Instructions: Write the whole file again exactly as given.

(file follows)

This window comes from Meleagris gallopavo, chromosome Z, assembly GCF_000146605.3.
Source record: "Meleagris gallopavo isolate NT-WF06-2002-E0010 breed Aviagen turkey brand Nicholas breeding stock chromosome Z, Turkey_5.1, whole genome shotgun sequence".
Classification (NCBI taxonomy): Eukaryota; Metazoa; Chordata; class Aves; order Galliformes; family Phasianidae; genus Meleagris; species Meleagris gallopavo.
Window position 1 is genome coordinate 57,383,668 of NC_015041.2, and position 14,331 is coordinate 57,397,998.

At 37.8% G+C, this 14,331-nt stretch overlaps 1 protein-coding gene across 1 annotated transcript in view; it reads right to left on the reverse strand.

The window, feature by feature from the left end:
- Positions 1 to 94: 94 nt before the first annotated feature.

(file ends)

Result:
This window comes from Meleagris gallopavo, chromosome Z, assembly GCF_000146605.3.
Source record: "Meleagris gallopavo isolate NT-WF06-2002-E0010 breed Aviagen turkey brand Nicholas breeding stock chromosome Z, Turkey_5.1, whole genome shotgun sequence".
Classification (NCBI taxonomy): Eukaryota; Metazoa; Chordata; class Aves; order Galliformes; family Phasianidae; genus Meleagris; species Meleagris gallopavo.
Window position 1 is genome coordinate 57,383,668 of NC_015041.2, and position 14,331 is coordinate 57,397,998.

At 37.8% G+C, this 14,331-nt stretch overlaps 1 protein-coding gene across 1 annotated transcript in view; it reads right to left on the reverse strand.

The window, feature by feature from the left end:
- Positions 1 to 94: 94 nt before the first annotated feature.